ETNG is also under contractual obligation to provide natural gas to several electric generation plants and local gas utilities by certain dates. Without a preliminary injunction, ETNG would be forced to breach these contracts. ETNG's inability to satisfy these commitments would have negative impacts on its customers and the consumers they serve. For example, two electric generation plants will not be able to operate at full capacity without natural gas from the Patriot Project. A North Carolina gas utility may not be able to meet its customers' demand for gas if ETNG does not complete the project on time. ETNG estimates that it would lose in excess of $5 million if construction delay caused it to breach its contractual obligations to supply gas. Finally, delay in the construction of the pipeline would hinder economic development efforts in several Virginia counties.

2. The likelihood of harm to the landowners.

The landowners claim that ETNG's early possession will disturb the productive capacity of their land. This is simply a timing argument because productive capacity would still be disturbed, albeit at a later time, if just compensation was determined first. In any event, as the district court observed, the early loss of use argument "is blunted by [the landowners'] right to draw down the money ETNG has deposited with the Court based on ETNG's appraisal," that is, an independent appraisal obtained by the company. J.A. 78-79. The landowners also argue that by awarding ETNG early possession, the district court undermined their ability to negotiate a favorable price for their land. This argument is unconvincing because the Fifth Amendment guarantees the landowners just compensation for their land no matter when the condemnor takes possession. Finally, the landowners argue that taking property before determining just compensation constitutes a type of inherent harm that is irreparable, especially when lands have been held in the same family for many years. We fully understand that condemnation often forces landowners to part with land that they would prefer to keep for many reasons, including sentimental ones. However, the Supreme Court long ago recognized that "in view of the liability of all property to condemnation for the common good, loss to the owner of nontransferable values deriving from his unique need for property or idiosyncratic attachment to it . . . is properly treated as part of the burden of common citizenship." Kimball Laundry Co. v. United States, 338 U.S. 1, 5, 69 S.Ct. 1434, 93 L.Ed. 1765 (1949). In the end, the district court concluded that the harm to the landowners due to early possession is "slight at best." J.A. 79. The record supports this conclusion, and any harm to the landowners is clearly outweighed by ETNG's immediate need for the property.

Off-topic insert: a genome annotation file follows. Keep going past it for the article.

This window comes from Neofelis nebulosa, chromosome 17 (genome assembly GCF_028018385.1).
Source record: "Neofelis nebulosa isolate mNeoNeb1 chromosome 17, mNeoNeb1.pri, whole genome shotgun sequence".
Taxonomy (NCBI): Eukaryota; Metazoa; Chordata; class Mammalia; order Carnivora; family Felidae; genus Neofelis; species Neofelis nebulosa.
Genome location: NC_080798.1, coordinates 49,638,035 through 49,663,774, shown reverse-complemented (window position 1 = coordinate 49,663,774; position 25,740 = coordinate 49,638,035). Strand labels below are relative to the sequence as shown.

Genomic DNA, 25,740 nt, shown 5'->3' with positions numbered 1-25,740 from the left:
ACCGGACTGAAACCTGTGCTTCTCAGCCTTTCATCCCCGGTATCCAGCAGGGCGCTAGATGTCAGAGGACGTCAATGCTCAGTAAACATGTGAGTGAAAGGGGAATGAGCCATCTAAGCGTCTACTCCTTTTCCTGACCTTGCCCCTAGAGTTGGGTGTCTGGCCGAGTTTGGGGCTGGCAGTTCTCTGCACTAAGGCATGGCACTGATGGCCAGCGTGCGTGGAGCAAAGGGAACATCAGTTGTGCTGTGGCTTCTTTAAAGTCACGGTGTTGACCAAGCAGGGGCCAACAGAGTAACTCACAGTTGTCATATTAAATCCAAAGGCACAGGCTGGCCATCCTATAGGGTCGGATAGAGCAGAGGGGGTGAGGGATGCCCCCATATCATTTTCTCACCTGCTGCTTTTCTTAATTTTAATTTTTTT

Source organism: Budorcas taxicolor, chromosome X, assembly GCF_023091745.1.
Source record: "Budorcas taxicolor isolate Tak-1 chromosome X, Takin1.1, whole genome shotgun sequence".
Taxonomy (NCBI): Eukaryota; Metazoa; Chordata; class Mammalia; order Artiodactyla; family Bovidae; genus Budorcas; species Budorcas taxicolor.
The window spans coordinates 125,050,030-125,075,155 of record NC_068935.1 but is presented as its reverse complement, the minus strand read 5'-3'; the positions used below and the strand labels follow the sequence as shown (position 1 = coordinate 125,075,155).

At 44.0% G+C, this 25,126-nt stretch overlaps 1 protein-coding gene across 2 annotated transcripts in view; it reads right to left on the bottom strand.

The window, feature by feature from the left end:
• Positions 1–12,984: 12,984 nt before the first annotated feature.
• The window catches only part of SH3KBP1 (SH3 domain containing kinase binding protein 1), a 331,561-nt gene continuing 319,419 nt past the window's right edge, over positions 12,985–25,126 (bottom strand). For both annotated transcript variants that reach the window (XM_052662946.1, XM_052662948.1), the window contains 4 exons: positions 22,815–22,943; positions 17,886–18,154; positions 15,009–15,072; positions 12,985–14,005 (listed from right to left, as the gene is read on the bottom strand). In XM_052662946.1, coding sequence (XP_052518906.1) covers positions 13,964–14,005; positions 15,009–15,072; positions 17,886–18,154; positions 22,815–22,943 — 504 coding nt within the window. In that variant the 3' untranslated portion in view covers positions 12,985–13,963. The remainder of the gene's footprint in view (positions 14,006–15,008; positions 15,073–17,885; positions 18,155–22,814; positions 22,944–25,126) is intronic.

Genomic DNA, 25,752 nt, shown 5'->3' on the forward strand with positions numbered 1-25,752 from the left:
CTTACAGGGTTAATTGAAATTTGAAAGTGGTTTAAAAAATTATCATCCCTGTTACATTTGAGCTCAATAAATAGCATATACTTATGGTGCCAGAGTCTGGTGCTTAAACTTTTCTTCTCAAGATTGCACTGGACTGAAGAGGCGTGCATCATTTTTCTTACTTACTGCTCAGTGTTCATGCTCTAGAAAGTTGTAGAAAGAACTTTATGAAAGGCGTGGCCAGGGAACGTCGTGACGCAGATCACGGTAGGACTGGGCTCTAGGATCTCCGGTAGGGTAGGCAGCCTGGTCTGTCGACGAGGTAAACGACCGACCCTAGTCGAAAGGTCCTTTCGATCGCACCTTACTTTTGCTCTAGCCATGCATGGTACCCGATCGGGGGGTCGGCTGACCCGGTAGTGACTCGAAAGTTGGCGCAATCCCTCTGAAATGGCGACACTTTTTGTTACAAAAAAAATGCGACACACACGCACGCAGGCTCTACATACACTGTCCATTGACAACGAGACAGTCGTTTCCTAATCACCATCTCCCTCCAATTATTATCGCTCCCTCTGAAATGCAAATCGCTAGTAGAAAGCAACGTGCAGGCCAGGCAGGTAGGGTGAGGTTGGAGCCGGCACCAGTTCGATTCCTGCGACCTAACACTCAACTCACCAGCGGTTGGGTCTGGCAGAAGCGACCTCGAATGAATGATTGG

3. The likelihood that ETNG will succeed on the merits.

ETNG has a determination on the merits that it has a right to condemn the landowners' property, and the landowners now concede that ETNG possesses this right. Success on the merits for ETNG is therefore apparent.

4. The public interest.

The district court concluded that "expeditious completion of the pipeline is in the public interest." J.A. 79. Congress passed the Natural Gas Act and gave gas companies condemnation power to insure that consumers would have access to an adequate supply of natural gas at reasonable prices. Clark v. Gulf Oil Corp., 570 F.2d 1138, 1145-46 (3d Cir. 1977); Fla. Power Light Co. v. Federal Energy Regulatory Comm'n, 598 F.2d 370, 379 (5th Cir. 1979); Public Serv.Comm'n of Ky. v. Federal Energy Regulatory Comm'n, 610 F.2d 439, 442-43 (6th Cir. 1979). As the district court observed, FERC conducted a careful analysis of the Patriot Project and determined that the project will promote these congressional goals and serve the public interest. The project serves the public interest because, among other things, it will bring natural gas to portions of southwest Virginia for the first time. This will make gas available to consumers, and it will help in the efforts of local communities to attract much-needed new business. On a larger scale, the pipeline will make gas available for electric power generation plants. A delay in construction would postpone these benefits.